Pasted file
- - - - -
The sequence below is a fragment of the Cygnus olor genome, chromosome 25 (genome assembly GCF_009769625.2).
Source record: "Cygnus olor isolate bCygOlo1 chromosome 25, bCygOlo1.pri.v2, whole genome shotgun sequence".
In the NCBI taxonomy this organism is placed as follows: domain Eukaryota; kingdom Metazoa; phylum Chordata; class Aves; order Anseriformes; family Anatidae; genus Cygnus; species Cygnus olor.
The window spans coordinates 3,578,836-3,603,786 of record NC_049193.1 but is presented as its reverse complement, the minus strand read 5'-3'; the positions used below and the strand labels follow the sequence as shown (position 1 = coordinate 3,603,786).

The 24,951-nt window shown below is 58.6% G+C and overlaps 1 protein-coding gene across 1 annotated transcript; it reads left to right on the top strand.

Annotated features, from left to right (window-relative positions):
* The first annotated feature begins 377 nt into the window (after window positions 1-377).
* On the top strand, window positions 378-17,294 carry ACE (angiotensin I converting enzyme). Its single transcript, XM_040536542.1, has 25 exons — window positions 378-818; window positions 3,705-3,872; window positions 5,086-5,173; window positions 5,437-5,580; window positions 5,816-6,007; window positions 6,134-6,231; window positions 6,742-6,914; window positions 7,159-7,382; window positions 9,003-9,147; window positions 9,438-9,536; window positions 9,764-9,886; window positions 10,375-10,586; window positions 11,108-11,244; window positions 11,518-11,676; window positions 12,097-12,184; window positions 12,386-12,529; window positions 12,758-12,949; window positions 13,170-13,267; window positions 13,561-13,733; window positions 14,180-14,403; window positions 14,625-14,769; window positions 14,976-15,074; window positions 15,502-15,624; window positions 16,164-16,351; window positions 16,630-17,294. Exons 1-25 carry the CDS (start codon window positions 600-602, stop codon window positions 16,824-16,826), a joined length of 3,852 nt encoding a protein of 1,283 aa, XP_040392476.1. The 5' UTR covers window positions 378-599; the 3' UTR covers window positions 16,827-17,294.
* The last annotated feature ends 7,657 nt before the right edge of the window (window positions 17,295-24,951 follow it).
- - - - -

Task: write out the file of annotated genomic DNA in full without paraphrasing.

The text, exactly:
The sequence below is a fragment of the Cygnus olor genome, chromosome 25 (genome assembly GCF_009769625.2).
Source record: "Cygnus olor isolate bCygOlo1 chromosome 25, bCygOlo1.pri.v2, whole genome shotgun sequence".
In the NCBI taxonomy this organism is placed as follows: domain Eukaryota; kingdom Metazoa; phylum Chordata; class Aves; order Anseriformes; family Anatidae; genus Cygnus; species Cygnus olor.
The window spans coordinates 3,578,836-3,603,786 of record NC_049193.1 but is presented as its reverse complement, the minus strand read 5'-3'; the positions used below and the strand labels follow the sequence as shown (position 1 = coordinate 3,603,786).

The 24,951-nt window shown below is 58.6% G+C and overlaps 1 protein-coding gene across 1 annotated transcript; it reads left to right on the top strand.

Annotated features, from left to right (window-relative positions):
* The first annotated feature begins 377 nt into the window (after window positions 1-377).
* On the top strand, window positions 378-17,294 carry ACE (angiotensin I converting enzyme). Its single transcript, XM_040536542.1, has 25 exons — window positions 378-818; window positions 3,705-3,872; window positions 5,086-5,173; window positions 5,437-5,580; window positions 5,816-6,007; window positions 6,134-6,231; window positions 6,742-6,914; window positions 7,159-7,382; window positions 9,003-9,147; window positions 9,438-9,536; window positions 9,764-9,886; window positions 10,375-10,586; window positions 11,108-11,244; window positions 11,518-11,676; window positions 12,097-12,184; window positions 12,386-12,529; window positions 12,758-12,949; window positions 13,170-13,267; window positions 13,561-13,733; window positions 14,180-14,403; window positions 14,625-14,769; window positions 14,976-15,074; window positions 15,502-15,624; window positions 16,164-16,351; window positions 16,630-17,294. Exons 1-25 carry the CDS (start codon window positions 600-602, stop codon window positions 16,824-16,826), a joined length of 3,852 nt encoding a protein of 1,283 aa, XP_040392476.1. The 5' UTR covers window positions 378-599; the 3' UTR covers window positions 16,827-17,294.
* The last annotated feature ends 7,657 nt before the right edge of the window (window positions 17,295-24,951 follow it).